Gnaphalium

Gnaphalium is a genus of flowering plants in the sunflower family,[2][4] commonly called cudweeds. They are widespread and common in temperate regions, although some are found on tropical mountains or in the subtropical regions of the world.

cudweeds
Starr 030523-0063 Gnaphalium sandwicensium.jpg
Gnaphalium sandwicensium
from Hawai'i
Scientific classification e
Domain: Eukaryota
Kingdom: Plantae
Clade: Tracheophytes
Clade: Angiosperms
Clade: Eudicots
Clade: Asterids
Order: Asterales
Family: Asteraceae
Tribe: Gnaphalieae
Genus: Gnaphalium
L. 1753 not Adans. 1763
Type species
Gnaphalium luteoalbum[1][2]
Synonyms[3]
  • Filaginella Opiz
  • Gnaphalium sect. Synchaeta (Kirp.) Kirp.
  • Gnaphalium sect. Omalotheca (Cass.) Endl.
  • Homognaphalium Kirp.
  • Gnaphalium sect. Eugnaphalium DC.
  • Synchaeta Kirp.
  • Dasyranthus Raf. ex Steud.
  • Gnaphalion St.-Lag.
  • Demidium DC.
  • Omalotheca Cass.
  • Dasyanthus Bubani
  • Amphidoxa DC.
  • Omalotheca subg. Gamochaetiopsis Sch.Bip. & F.W. Schulz
  • Gnaphalium sect. Eu-Gnaphalium O.Hoffm.

Cudweeds are important foodplants for American painted lady caterpillars.

SpeciesEdit

Species in this genus include:[3]

 
Gnaphalium spicatum, from Hooker's Flora Antarctica, 1844

Formerly includedEdit

Numerous species have at one time been included in Gnaphalium,[3] but are now considered to belong to other genera: Achyrocline, Aliella, Ammobium, Anaphalioides, Anaphalis, Anaxeton, Antennaria, Argyrotegium, Belloa, Berroa, Blumea, Castroviejoa, Chevreulia, Chionolaena, Chrysocephalum, Dolichothrix, Edmondia, Euchiton, Ewartia, Facelis, Filago, Galeomma, Gamochaeta, Gnomophalium, Helichrysum, Ifloga, Laphangium, Lasiopogon, Leontonyx, Leontopodium, Leucogenes, Logfia, Lucilia, Luciliocline, Metalasia, Micropsis, Neojeffreya, Novenia, Ozothamnus, Pentzia, Petalacte, Phagnalon, Pilosella, Plecostachys, Pseudognaphalium, Pterocaulon, Rhodanthe, Raoulia, Schizogyne, Staehelina, Stuckertiella, Syncarpha, Troglophyton, Vellereophyton, Xerochrysum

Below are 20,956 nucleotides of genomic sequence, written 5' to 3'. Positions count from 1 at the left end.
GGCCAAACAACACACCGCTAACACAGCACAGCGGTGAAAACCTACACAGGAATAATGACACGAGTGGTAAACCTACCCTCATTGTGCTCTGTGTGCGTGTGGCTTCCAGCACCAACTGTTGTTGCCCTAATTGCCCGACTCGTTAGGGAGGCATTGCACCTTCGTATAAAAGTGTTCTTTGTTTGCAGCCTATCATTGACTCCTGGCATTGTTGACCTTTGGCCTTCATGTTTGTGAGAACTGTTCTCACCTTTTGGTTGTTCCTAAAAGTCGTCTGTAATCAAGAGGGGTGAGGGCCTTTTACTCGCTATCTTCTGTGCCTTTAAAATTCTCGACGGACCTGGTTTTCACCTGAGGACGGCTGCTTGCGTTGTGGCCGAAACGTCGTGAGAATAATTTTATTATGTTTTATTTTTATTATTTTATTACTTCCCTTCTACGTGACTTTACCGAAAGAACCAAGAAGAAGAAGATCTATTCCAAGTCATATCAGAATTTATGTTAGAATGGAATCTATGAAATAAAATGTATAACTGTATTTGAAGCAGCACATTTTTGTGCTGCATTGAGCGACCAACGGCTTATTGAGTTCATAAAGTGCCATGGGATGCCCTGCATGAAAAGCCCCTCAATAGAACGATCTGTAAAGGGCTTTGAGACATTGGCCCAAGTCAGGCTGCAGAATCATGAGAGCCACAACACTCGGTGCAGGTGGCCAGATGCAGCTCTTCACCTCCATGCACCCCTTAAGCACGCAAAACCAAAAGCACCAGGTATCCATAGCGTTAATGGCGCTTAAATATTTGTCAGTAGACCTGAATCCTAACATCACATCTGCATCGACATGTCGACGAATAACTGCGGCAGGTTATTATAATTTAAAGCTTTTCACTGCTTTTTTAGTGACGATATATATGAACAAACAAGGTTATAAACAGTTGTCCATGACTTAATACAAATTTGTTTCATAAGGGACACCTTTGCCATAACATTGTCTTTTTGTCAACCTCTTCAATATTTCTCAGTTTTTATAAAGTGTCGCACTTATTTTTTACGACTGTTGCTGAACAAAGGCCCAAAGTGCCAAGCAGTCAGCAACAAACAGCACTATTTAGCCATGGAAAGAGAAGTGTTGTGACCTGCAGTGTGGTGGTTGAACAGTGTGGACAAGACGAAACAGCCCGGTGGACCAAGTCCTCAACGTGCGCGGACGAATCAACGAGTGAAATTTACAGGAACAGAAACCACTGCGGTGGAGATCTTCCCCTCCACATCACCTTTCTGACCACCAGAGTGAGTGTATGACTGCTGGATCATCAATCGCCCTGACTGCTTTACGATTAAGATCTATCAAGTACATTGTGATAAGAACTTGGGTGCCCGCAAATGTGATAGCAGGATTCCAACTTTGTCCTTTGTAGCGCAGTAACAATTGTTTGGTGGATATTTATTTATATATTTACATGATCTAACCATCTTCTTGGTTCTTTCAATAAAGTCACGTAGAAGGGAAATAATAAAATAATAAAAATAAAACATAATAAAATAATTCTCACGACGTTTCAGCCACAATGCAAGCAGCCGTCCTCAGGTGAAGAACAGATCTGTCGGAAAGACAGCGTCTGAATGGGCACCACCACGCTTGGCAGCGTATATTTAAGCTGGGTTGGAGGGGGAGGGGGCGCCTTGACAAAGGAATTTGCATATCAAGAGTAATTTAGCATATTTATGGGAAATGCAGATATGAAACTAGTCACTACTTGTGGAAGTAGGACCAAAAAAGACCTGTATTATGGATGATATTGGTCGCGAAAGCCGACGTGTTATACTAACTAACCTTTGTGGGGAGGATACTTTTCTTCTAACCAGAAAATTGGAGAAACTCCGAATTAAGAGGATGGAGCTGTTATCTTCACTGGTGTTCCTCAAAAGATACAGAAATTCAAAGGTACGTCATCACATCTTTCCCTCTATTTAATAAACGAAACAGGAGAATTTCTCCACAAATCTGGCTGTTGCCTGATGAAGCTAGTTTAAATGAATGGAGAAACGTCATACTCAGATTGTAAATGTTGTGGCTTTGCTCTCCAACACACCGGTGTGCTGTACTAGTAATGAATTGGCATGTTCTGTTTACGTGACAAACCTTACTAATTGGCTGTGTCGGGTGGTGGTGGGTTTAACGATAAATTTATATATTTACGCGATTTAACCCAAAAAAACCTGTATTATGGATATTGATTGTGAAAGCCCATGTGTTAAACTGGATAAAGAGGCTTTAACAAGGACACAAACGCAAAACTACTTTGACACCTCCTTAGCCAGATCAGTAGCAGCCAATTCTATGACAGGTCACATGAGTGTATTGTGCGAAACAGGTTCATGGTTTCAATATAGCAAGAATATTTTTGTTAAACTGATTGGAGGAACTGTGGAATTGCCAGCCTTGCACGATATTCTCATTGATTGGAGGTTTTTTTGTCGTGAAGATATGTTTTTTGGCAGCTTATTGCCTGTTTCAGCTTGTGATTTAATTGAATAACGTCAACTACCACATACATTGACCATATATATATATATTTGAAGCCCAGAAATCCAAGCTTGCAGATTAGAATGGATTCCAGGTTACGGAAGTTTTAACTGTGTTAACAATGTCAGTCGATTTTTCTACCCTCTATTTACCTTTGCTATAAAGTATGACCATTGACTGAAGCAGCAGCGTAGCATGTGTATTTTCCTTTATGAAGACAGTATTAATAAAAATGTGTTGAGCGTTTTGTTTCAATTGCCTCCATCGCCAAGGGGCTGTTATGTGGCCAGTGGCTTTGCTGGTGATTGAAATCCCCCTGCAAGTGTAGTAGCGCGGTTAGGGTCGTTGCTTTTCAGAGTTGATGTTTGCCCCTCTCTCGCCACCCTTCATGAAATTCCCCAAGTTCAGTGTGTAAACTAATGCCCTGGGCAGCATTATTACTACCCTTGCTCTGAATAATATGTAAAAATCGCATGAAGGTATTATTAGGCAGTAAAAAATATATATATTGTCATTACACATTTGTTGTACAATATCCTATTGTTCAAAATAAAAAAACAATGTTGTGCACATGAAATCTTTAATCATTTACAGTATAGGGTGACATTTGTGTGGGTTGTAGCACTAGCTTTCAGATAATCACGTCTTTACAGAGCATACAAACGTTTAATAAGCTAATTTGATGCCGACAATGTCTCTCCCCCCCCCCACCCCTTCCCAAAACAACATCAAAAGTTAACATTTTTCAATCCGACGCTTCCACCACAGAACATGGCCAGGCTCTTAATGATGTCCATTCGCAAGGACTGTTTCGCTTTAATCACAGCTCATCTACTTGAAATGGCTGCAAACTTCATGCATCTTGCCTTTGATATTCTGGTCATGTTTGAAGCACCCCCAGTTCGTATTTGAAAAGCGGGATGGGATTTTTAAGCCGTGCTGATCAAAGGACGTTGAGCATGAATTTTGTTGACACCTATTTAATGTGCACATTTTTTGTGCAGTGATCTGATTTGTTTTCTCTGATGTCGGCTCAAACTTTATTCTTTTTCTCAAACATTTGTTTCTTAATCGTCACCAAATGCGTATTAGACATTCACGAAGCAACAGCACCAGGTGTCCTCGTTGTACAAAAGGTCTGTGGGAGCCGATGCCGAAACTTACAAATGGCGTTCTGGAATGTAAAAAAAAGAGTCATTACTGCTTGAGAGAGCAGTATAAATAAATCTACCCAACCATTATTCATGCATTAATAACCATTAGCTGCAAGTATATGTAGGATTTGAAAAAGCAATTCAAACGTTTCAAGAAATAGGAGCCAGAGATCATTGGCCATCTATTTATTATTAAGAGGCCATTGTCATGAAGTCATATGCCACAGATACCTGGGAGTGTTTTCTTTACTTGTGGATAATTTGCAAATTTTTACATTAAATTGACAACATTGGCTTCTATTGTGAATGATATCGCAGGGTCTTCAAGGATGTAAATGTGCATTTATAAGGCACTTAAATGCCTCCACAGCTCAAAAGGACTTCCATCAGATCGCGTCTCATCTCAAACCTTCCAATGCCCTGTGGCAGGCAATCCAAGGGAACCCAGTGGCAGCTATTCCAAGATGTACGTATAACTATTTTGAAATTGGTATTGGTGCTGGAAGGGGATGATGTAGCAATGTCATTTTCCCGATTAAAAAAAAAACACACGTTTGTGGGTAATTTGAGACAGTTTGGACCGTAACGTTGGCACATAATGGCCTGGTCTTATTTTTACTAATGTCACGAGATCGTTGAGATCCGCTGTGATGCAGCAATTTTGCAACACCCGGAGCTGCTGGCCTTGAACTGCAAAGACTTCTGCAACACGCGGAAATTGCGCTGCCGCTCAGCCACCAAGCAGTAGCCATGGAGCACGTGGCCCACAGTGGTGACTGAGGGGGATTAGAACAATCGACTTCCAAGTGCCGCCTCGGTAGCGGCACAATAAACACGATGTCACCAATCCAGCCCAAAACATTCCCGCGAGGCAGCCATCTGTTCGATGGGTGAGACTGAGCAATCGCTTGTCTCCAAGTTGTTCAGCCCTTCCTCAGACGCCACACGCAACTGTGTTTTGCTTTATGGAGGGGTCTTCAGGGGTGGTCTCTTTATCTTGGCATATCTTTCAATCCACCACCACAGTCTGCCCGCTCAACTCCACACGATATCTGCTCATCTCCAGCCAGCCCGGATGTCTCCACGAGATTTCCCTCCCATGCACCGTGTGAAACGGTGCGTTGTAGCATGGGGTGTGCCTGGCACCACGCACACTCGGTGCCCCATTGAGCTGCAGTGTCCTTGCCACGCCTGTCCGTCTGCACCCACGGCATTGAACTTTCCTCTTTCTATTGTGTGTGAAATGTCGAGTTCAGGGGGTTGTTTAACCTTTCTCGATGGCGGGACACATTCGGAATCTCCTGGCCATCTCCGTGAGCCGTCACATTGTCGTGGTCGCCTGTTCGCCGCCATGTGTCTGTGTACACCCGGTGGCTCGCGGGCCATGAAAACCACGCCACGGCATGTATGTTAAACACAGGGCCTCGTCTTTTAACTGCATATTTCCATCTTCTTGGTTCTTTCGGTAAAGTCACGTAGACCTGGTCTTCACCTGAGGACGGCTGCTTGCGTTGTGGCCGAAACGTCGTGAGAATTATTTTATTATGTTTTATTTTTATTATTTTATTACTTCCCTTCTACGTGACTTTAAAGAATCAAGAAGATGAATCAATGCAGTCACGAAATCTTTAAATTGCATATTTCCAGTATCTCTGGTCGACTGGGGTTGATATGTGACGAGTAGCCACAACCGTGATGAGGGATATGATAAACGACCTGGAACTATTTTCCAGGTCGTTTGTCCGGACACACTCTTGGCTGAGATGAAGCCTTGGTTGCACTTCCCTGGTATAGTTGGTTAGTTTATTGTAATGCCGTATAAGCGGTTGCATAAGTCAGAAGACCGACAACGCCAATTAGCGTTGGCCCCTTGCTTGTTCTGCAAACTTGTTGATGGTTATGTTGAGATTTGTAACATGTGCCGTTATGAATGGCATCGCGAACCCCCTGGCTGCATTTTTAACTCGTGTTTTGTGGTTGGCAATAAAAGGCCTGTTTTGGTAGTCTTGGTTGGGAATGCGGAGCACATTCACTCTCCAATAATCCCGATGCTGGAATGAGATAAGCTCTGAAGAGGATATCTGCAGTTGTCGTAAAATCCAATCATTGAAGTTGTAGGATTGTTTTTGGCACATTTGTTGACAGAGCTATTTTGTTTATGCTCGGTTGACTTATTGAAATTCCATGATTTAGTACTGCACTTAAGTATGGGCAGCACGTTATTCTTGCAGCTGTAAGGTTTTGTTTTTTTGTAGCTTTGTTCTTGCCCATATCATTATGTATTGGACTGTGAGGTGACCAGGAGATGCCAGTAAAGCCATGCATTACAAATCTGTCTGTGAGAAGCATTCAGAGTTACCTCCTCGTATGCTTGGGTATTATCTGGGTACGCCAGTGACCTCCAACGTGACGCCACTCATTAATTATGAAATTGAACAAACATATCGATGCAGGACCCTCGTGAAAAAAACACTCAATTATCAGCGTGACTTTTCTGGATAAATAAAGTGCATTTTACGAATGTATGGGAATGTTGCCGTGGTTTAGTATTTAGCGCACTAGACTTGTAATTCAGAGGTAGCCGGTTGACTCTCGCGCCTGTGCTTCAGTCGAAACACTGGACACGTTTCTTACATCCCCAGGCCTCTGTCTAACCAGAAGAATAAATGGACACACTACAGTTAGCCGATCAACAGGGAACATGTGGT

Secondary metabolitesEdit

Gnaphalium species are known to contain flavonoids and diterpenes. Recently, two unique caffeoyl-D-glucaric acid derivatives, leontopodic acid and leontopodic acid B formerly only known from Leontopodium alpinum (L.) Cass. were detected in various species of Gnaphalium together with similar formerly unknown compounds.[5]

ReferencesEdit

  1. ^ lectotype designated by Britton & Brown, Illustrated Flora of North America 3: 453. 1913
  2. ^ a b Tropicos, Gnaphalium L.
  3. ^ a b c Flann, C (ed) 2009+ Global Compositae Checklist search for Gnaphalium
  4. ^ Linnaeus, Carl von. 1753. Species Plantarum 2: 850-857 in Latin
  5. ^ Cicek, S; Untersulzner, C; Schwaiger, S; Zidorn, C (July 2012). "Caffeoyl-D-glucaric acid derivatives in the genus Gnaphalium (Asteraceae: Gnaphalieae)" (Free full text). Records of Natural Products (Gebze-Kocaeli , Türkiye). 6 (3): 311–315. ISSN 1307-6167.

External linksEdit